29. An excellent collection of relevant texts can be found in Bonaventure, et al., De Humanae Cognitionis Ratione: anecdota quaedam Seraphici Doctoris Sancti Bonaventurae et nunnulorum eius discipulorum (henceforth: DHCR).
30. Cf. Aristotle, Posterior Analytics, ii, 19, 100a15-b17, Nicomachean Ethics, vi, 6, 1140b31-1141a8.
31. DHCR, pp. 94-96.
32. HQO, a. 1, q. 2, fol. 5 E-F.
33. ibid. fol. 5. F
34. HQO a. 1, q. 2, fol. 7, I.
35. The allusion to Descartes (with the phrase “clear and distinct”) is intended. For Descartes' “Augustinian roots” see Menn, S.: Descartes and Augustine, (Cambridge: Cambridge University Press, 1998). It is worth noting here that Henry's distinction between these two sorts of concepts provides an interesting solution to what in modern philosophy is usually referred to as “the paradox of analysis”. The paradox consists in the puzzling phenomenon that correct conceptual analyses can be informative. For example, ‘circle’ is correctly analyzed as ‘locus of points equidistant from a given point’. Still, a person may have the concept of ‘circle’, and the concept of ‘circle’ is nothing but the concept of ‘locus of points equidistant from a given point’, yet the person may genuinely learn something when first instructed about this analysis. Henry would say that although the simple concept of ‘circle’ and its analysis do express the same concept, the simple concept without its analysis is just an initial, vague impression of visible circles on the mind, which does not enable one to recognize the pure truth of what a circle is, whereas with the analysis the same concept will enable the mind to deliver sound judgment on the pure truth of the thing, in the form of a priori geometrical principles and conclusions.
36. This is also what is happening in the Platonic dialogues, where the interlocutors first start out with all confidence in having some definite conception of the subject matter of the discussion, but when it comes to the point of having to provide an essential definition of the subject, they all end up in confusion and embarrassment, apparently lacking the definite concept they thought they had, after which they start seeking “illumination” or “recollection” throughout the discussion, to reach the understanding they realized they lacked.
37. ST1, q. 84, a. 5c
38. DHCR, p. 95.
39. For more on this issue see Pasnau 1999b.
40. For an excellent, monographic discussion, see Marrone, 2001.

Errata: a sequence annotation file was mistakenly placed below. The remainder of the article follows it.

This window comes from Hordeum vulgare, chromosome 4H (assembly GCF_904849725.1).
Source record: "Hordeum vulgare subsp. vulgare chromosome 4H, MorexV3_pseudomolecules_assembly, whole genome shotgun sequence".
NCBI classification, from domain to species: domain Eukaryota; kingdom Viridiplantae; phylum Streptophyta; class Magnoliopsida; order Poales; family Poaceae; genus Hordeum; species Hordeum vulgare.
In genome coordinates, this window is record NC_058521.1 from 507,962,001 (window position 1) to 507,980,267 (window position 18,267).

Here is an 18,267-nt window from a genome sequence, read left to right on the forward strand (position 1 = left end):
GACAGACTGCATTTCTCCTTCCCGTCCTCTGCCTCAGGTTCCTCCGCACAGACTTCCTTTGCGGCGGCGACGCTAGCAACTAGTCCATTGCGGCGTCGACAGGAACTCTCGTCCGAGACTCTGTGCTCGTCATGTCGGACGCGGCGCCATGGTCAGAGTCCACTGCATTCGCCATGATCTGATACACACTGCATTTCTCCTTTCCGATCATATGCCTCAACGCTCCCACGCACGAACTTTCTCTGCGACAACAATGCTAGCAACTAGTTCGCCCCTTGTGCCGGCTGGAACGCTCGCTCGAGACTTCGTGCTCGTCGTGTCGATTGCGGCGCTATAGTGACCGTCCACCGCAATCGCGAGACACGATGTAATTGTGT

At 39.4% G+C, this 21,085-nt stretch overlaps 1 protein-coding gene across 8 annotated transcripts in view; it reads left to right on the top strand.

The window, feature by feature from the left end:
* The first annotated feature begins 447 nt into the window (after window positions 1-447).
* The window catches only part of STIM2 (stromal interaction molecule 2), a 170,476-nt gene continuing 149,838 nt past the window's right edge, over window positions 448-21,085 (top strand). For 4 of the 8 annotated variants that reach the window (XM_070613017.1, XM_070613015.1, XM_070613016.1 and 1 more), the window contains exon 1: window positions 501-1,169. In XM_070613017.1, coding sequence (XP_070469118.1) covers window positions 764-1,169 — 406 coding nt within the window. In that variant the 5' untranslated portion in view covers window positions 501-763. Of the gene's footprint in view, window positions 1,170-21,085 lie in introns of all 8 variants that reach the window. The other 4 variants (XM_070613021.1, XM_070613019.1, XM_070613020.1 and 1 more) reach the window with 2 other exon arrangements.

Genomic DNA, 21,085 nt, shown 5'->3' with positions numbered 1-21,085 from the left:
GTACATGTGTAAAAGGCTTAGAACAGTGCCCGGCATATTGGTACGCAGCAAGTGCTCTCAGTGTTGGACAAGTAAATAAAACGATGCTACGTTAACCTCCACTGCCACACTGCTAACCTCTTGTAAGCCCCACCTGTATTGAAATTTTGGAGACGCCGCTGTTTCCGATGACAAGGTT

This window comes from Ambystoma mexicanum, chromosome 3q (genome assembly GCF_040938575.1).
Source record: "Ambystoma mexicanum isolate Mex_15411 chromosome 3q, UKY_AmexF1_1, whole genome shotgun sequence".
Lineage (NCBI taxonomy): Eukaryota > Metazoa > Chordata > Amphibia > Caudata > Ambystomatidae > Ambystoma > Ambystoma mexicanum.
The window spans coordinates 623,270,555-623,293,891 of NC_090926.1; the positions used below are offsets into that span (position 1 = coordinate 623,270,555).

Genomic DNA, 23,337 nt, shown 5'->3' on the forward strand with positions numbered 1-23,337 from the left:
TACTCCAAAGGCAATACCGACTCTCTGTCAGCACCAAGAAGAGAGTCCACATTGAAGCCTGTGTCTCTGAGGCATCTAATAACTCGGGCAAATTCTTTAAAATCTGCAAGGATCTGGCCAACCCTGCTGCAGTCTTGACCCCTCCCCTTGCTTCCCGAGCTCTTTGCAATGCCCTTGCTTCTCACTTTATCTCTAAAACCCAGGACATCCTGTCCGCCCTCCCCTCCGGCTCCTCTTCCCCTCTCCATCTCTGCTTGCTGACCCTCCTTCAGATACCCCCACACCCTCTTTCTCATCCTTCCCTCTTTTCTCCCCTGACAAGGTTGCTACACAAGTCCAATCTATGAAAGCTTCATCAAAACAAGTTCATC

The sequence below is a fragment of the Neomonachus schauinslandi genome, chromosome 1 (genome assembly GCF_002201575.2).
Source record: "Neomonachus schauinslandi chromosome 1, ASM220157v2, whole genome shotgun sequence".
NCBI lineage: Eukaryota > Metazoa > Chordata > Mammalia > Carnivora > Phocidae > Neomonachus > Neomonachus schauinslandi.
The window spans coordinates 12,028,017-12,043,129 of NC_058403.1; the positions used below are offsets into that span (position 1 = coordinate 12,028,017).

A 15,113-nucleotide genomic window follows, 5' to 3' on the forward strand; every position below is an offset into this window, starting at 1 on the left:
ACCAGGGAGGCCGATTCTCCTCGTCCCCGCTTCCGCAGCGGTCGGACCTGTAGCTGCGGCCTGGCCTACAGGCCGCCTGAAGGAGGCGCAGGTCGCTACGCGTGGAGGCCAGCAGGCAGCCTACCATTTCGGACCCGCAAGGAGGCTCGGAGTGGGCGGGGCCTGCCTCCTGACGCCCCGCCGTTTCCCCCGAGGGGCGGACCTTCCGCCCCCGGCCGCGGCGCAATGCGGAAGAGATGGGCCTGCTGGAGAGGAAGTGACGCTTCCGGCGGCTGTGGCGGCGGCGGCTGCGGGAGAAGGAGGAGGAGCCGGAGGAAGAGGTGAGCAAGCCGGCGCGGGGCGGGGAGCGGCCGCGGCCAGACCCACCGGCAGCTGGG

41. As John of Salisbury writes: “…everybody follows Aristotle” (…omnes Aristotelem profitentur). Metalogicon, bk. 2, c. 19, 877a18.
44. No wonder that in modern philosophies of language, mostly inspired by the “collection-theorist” view of quantification theory, we have the persistent problem of providing a principled distinction between essential and non-essential predicates.
45. The term status (the plural form of which is also status, pronounced with a long u) designates just a state of a thing, the way the thing is. It is this simple, intuitive idea that gains some further, technical significance in the context of Abelard's theory.
46. Cf. Aristotle, Physics, 2, c. 3, 195 a13-14. Note that the Physics was not yet available in Abelard's time. Abelard's own examples include being flogged for not appearing in court, being hanged for stealing, dying because of not eating, and being damned for not acting rightly. In any case, Abelard's point clearly is that he takes the causal relation to hold between the significata of whole propositions, regardless of the particular content of these propositions, or the particular kind of causality involved.
47. This will immediately raise the problem whether the status of created things are there before their creation, and if not (since nothing other than God can be coeternal with God), then whether God's providence of created things before their creation was empty. Abelard explicitly raises and answers this problem. Cf. Five Texts, pp. 49-50 (135)-(140).
48. Five Texts, p. 47 (123). Indeed, according to the immediately following paragraph (124), the status has a “greater force” in determining the community of universal names; so it may even be primarily signified by a common term.
50. In fact, I think this may be an early anticipation of the distinction that appears in Aquinas, who distinguishes between that from which a name is imposed, and that on which the name is imposed, what is intended to be signified. For more on this distinction, see Klima 1996a.
53. De ente et essentia, c. 2 (in Opera Omnia)
54. In this connection the analogy perfectly applies to what Aristotle and Aquinas had to say about monstrous births, and what we know about genetic errors.
55. Cf. Klima 1993a.
56. “Human nature has in the intellect existence abstracted from all individuals, and thus it is related uniformly to all individuals that exist outside the soul, as it is equally similar to all of them, and it leads to knowledge of all insofar as they are men. Since the nature in the intellect has this relation to each individual, the intellect invents the notion of species and attributes it to itself. Hence, the Commentator, in De Anima I, com. 8, says, “The intellect is what makes universality in things,” and Avicenna says the same in his Metaphysicae V, cap. 2. Although this nature understood in the intellect has the notion of a universal in relation to things outside the soul (because it is one likeness of them all), as the nature has existence in this intellect or in that one, it is a certain particular understood species.” Aquinas, De ente et essentia, c. 3 (in Opera Omnia). Cf. Suarez, F., Disputaciones Metafisicas, pp. 360-361. For a somewhat different interpretation of the same distinction, however, cf. also Cajetan, Commentary on Being and Essence, pp. 67-71, 121-124.